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Shoulder Dystocia

Extracted from Survival Guide to Midwifery, 2nd Edition (2012) Diane M. Fraser and Margaret A. Cooper, Oxford; Churchill Livingstone: 2012. Courtesy Elsevier

Shoulder dystocia is the failure of the shoulders to traverse the pelvis spontaneously after delivery of the head. Incidence is around 0.3 per cent of all deliveries. The anterior shoulder becomes trapped behind or on the symphysis pubis, while the posterior shoulder may be in the hollow of the sacrum or high above the sacral promontory. This is, therefore, a bony dystocia, and traction at this point will further impact the anterior shoulder, impeding attempts at delivery.

Risk factors

These can only give a high index of suspicion:

 

  • Post-term pregnancy
  • High parity
  • Maternal obesity (weight over 90 kg)
  • Fetal macrosomia (birth weight over 4000 g)
  • Maternal diabetes and gestational diabetes
  • Prolonged labour (first and second stages)
  • Operative delivery.

     

Warning signs and diagnosis

The birth may have been uncomplicated initially, but the head may have advanced slowly and the chin may have had difficulty in sweeping over the perineum. Once the head is born, it may look as if it is trying to return into the vagina. Shoulder dystocia is diagnosed when manoeuvres normally used by the midwife fail to accomplish birth.

Management

  • Summon help - an obstetrician, an anaesthetist and a person proficient in neonatal resuscitation
  • Attempt to disimpact the shoulders and accomplish delivery. An accurate and detailed record of the type of manoeuvre(s) used, the time taken, the amount of force used and the outcome of each attempted manoeuvre should be made
  • Try the procedures for 30-60 seconds; if the baby is not born, move on to the next procedure

Non-invasive procedures

 

Change in maternal position

  • McRoberts manœuvre. Help the woman to lie flat and to bring her knees up to her chest as far as possible to rotate the angle of the symphysis pubis superiorly and use the weight of her legs to create gentle pressure on her abdomen, releasing the impaction of the anterior shoulder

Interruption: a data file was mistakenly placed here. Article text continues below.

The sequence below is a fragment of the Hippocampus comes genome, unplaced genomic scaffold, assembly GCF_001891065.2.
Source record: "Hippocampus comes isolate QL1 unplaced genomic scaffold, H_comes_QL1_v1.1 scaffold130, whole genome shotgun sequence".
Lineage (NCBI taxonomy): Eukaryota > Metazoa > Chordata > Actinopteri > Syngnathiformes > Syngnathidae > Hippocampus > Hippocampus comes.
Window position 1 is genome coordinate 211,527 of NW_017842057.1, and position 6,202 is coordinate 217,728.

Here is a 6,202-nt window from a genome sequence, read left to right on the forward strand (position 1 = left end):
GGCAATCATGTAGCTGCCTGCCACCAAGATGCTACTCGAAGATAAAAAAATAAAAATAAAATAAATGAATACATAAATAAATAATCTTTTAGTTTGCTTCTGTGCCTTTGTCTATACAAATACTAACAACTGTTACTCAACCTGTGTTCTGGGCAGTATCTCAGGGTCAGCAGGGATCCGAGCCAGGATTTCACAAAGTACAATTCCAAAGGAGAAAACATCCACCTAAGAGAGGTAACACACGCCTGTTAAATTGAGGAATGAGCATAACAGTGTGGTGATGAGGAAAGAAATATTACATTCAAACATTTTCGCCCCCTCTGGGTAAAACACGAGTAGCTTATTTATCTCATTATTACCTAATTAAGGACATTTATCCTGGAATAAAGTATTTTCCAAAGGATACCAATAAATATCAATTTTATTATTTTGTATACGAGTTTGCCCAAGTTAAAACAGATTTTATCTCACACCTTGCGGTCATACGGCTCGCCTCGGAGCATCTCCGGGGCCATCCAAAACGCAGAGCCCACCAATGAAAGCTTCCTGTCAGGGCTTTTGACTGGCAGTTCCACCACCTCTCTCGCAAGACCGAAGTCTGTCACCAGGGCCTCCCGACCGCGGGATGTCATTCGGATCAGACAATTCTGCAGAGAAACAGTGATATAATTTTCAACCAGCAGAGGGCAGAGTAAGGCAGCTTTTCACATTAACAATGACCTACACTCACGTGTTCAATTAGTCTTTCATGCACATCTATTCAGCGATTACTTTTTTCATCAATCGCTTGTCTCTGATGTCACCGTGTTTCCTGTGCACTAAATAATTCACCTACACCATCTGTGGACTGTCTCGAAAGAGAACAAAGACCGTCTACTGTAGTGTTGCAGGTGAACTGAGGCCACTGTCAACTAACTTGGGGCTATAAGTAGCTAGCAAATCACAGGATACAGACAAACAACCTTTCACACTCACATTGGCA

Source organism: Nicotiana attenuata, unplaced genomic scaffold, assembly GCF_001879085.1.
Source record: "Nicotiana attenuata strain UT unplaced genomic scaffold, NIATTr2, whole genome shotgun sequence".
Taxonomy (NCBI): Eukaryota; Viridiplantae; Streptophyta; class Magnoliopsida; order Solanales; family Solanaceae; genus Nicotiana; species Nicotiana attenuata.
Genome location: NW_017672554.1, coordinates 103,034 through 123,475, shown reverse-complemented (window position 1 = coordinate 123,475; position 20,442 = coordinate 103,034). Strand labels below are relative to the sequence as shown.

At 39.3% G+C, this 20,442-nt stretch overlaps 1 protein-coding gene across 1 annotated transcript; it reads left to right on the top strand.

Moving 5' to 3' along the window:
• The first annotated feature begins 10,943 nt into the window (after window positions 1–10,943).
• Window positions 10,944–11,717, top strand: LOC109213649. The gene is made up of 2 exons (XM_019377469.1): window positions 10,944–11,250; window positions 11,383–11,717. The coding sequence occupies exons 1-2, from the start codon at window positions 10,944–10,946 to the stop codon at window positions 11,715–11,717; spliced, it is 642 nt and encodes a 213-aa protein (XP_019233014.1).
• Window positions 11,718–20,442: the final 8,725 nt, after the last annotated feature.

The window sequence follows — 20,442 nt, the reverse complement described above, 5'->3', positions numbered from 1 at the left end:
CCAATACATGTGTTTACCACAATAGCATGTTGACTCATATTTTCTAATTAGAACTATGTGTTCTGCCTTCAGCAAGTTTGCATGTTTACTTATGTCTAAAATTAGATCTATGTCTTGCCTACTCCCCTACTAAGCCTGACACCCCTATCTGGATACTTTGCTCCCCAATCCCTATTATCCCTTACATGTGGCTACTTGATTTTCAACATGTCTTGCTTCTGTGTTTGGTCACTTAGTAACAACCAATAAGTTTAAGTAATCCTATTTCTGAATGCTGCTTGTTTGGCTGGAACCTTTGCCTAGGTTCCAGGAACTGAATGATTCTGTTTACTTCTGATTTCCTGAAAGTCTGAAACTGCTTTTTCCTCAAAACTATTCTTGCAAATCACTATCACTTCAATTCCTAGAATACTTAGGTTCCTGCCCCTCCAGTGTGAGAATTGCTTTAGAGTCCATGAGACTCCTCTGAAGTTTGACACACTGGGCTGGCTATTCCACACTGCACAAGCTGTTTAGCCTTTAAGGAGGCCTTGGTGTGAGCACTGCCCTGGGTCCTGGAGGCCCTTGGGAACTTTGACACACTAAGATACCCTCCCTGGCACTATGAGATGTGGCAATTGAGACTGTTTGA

• Suprapubic pressure. Pressure is exerted on the side of the fetal back and towards the fetal chest to adduct the shoulders and push the anterior shoulder away from the symphysis pubis. Can be used with the McRoberts manoeuvre.

Manipulative procedures

 

Delivery of the posterior arm: A. Location of the posterior arm; B. Directing the arm into the hollow of the sacrum; C. Grasping and splinting the wrist and forearm; D. Sweeping the arm over the chest and delivering the hand

Where non-invasive procedures have not been successful, direct manipulation of the fetus must now be attempted:

Positioning of the mother. McRoberts or the all-fours position may be used

Episiotomy. May be necessary to gain access to the fetus and reduce maternal trauma

Rubin's manoeuvre. The posterior shoulder is pushed in the direction of the fetal chest, thus rotating the anterior shoulder away from the symphysis pubis into the oblique diameter

Wood's manoeuvre. A hand is inserted into the vagina, pressure is exerted on the posterior fetal shoulder, and rotation is achievedReverse Wood's manoeuvre. Fingers on the back of the posterior shoulder apply pressure to rotate in opposite direction

Delivery of the posterior arm. A hand is inserted into the vagina, and two fingers splint the humerus of the posterior arm, flex the elbow and sweep the forearm over the chest to deliver the hand. If the rest of the delivery is not then accomplished, the second arm can be delivered following rotation of the shoulder using either Wood's or Rubin's manoeuvre or by reversing the Løvset manoeuvre. Has a high complication rate

Zavanelli manoeuvre. If the manoeuvres described above have been unsuccessful, the obstetrician may consider the Zavanelli manoeuvre. Requires the reversal of the mechanisms of delivery so far and success rates vary.

 

The 'HELPERR' mnemonic is widely used in obstetric drills:

  • Help
  • Episiotomy need assessed
  • Legs in McRoberts position
  • Pressure suprapubically
  • Enter vagina (internal rotation)
  • Remove posterior arm
  • Roll over and try again

Complications associated with shoulder dystocia

  • Postpartum haemorrhage.
  • Uterine rupture.
  • Neonatal asphyxia.
  • Erb's palsy.
  • Intrauterine death.

     

Further reading

Royal College off Obstetricians & Gynaecologists. (2012) Shoulder dystocia. Green-top guideline No 42. https://www.rcog.org.uk/globalassets/documents/guidelines/gtg42_25112013.pdf

Perinatal Institute. Perinatal Review - Obstetric emergencies: Shoulder dystocia. http://www.perinatal.nhs.uk/reviews/oe/oe_shoulder_dystocia.htm

Willacy H. (2013) Dystocia. (Professional reference) http://patient.info/doctor/dystocia

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